Furthermore, optical-strictive elements also fall within the scope of this invention. Known materials for composing the optical-strictive element include PLZT and PVDF (polyvinylidene fluoride). Some of the optical-strictive elements generate electric action inside when receiving optical input; others do not generate such action. This invention applies to both types of these optical-strictive elements.

While there have been described preferred embodiments of the present invention, it will be apparent for those skilled in the art that changes and modifications can be made within the spirit and scope of the present invention as defined by the appended claims.

BRIEF DESCRIPTION OF THE DRAWINGS

FIG. 1 is a perspective view of a driving apparatus using an electro-mechanical transducer practiced as a first embodiment of the invention;

FIG. 2 is a perspective view of a first variation of the first embodiment, depicting the frictionally coupled parts thereof;

FIG. 3 is a perspective view of a second variation of the first embodiment, illustrating the frictionally coupled parts thereof;

FIG. 4(a) and FIG. 4(b) are diagrams showing typical waveforms of driving pulses applied over time to a piezo-electric element;

FIG. 5 is an equivalent circuit diagram of the piezo-electric element;

FIG. 6(a) is a diagram of a typical waveform of driving pulses fed over time to a piezo-electric element;

FIG. 6(b) is a diagram of typical displacements generated by the piezo-electric element supplied over time with the pulses of FIG. 6(a);

FIG. 7 is a circuit diagram of a first example of the driving circuit used by the piezo-electric element according to the invention;

FIG. 8(a) is a diagram illustrating the current output over time by the driving circuit of FIG. 7;

FIG. 8(b) is a view of typical displacements generated over time by the piezo-electric element;

FIG. 9 is a view presenting a typical relationship between the frequency of driving pulses supplied to an electro-mechanical transducer and the velocity of a moving member driven by the transducer;

FIG. 10(a) and FIG. 10(b) are diagrams showing how electro-mechanical transducers comprising different driving shafts produce different delayed responses;

FIG. 11 is an exploded perspective view of a driving apparatus used to drive the focusing lens of an optical system and practiced as a second embodiment of the invention;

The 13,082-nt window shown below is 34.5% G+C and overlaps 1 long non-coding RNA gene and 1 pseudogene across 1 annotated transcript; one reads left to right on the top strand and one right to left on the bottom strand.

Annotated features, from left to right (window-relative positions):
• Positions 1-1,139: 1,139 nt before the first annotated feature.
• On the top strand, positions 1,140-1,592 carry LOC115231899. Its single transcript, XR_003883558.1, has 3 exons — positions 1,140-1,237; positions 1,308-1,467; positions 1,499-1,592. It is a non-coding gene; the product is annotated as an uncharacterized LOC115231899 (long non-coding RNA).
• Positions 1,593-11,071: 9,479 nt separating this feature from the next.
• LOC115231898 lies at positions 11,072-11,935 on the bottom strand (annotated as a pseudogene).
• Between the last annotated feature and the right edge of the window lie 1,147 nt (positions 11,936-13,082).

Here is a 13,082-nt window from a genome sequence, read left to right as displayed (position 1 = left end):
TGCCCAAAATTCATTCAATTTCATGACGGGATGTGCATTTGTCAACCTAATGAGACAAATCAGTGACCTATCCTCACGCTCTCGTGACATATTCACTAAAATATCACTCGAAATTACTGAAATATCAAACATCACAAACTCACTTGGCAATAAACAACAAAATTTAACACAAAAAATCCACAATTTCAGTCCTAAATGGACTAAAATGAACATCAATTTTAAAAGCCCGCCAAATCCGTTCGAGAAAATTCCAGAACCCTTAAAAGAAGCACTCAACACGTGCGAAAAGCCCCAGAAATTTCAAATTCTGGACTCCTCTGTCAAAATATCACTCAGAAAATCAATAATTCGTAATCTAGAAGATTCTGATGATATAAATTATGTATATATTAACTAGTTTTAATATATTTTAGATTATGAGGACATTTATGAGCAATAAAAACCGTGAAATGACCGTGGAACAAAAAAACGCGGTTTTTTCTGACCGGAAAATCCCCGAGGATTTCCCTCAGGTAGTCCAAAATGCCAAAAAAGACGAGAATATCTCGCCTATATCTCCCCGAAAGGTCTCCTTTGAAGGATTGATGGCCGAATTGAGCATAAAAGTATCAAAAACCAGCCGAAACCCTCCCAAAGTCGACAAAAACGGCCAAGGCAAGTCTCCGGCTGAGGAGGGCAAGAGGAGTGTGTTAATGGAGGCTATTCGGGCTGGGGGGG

FIG. 12 is a perspective view showing how the driving apparatus of FIG. 11 is assembled;

FIG. 13 is a perspective view of the second embodiment as it is used to drive the focusing lens of the optical system;

FIG. 14(a) and FIG. 14(b) are diagrams illustrating typical waveforms of voltages applied to an electro-mechanical transducer;

FIG. 15(a) through FIG. 15(e) are views picturing variations of the mounting part of the driving apparatus of FIGS. 11 and 12;

FIG. 16(a) and FIG. 16(b) are views describing a variation of one end of the driving apparatus shown in FIG. 11 and FIG. 12;

FIG. 17 is an exploded perspective view of the driving apparatus of FIG. 11 as it is applied to the lens barrel of a camera;

FIG. 18 is a cross-sectional view illustrating in an enlarged manner the contacting portions between the driving shaft and the slider associated with the driving apparatus shown in FIGS. 11 through 13;

FIG. 19 is a diagram showing relationships between the moving velocities and the elastic moduli of some typical materials from which to make sliders and friction members;

FIG. 20 is a perspective view indicating a first variation of a slider-and-friction member combination;

FIG. 21 is a perspective view indicating a second variation of the slider-and-friction member combination;

FIG. 22 is a block diagram of a second example of the driving circuit used by the piezo-electric element according to the invention;

FIG. 23 is an equivalent circuit diagram comprising a piezo-electric element, a driving shaft and a slider and showing how a frictional force is generated illustratively between the driving shaft and the slider;

FIG. 24 is a circuit diagram of a current charging and a current discharging circuit;

FIG. 25 is a timing chart depicting typical timings of a driving mechanism in its expanding action;

FIG. 26 is a timing chart showing typical timings of the driving mechanism in its contracting action;

FIG. 27(a) is a diagram illustrating a typical waveform of the voltage applied to a piezo-electric element;

FIG. 27(b) is a diagram illustrating displacements of a driving shaft activated in response to the applied voltage whose waveform is shown in FIG. 27(a), the diagram also indicating the amount of movement of a slider frictionally coupled with the driving shaft;

FIG. 28 is a diagram presenting driving velocities of a driving member and moving velocities of a moving member;

FIG. 29 is a diagram showing driving acceleration of a driving member and moving acceleration of a moving member;

FIG. 30(a) and FIG. 30(b) are diagrams showing how, at different resonance frequencies, the driving frequency for a driving member is typically related to changes in the velocity of a moving member moved horizontally by the driving member;

FIG. 31(a) and FIG. 31(b) are diagrams showing how, with a piezo-electric element driven on different maximum voltages, the driving frequency for the driving member of the element is typically related to changes in the velocity of a moving member moved horizontally by the driving member;

FIG. 32(a) and FIG. 32(b) are diagrams showing how, with a piezo-electric element driven by voltages of different waveforms, the driving frequency for the driving member of the element is typically related to changes in the velocity of a moving member moved horizontally by the driving member;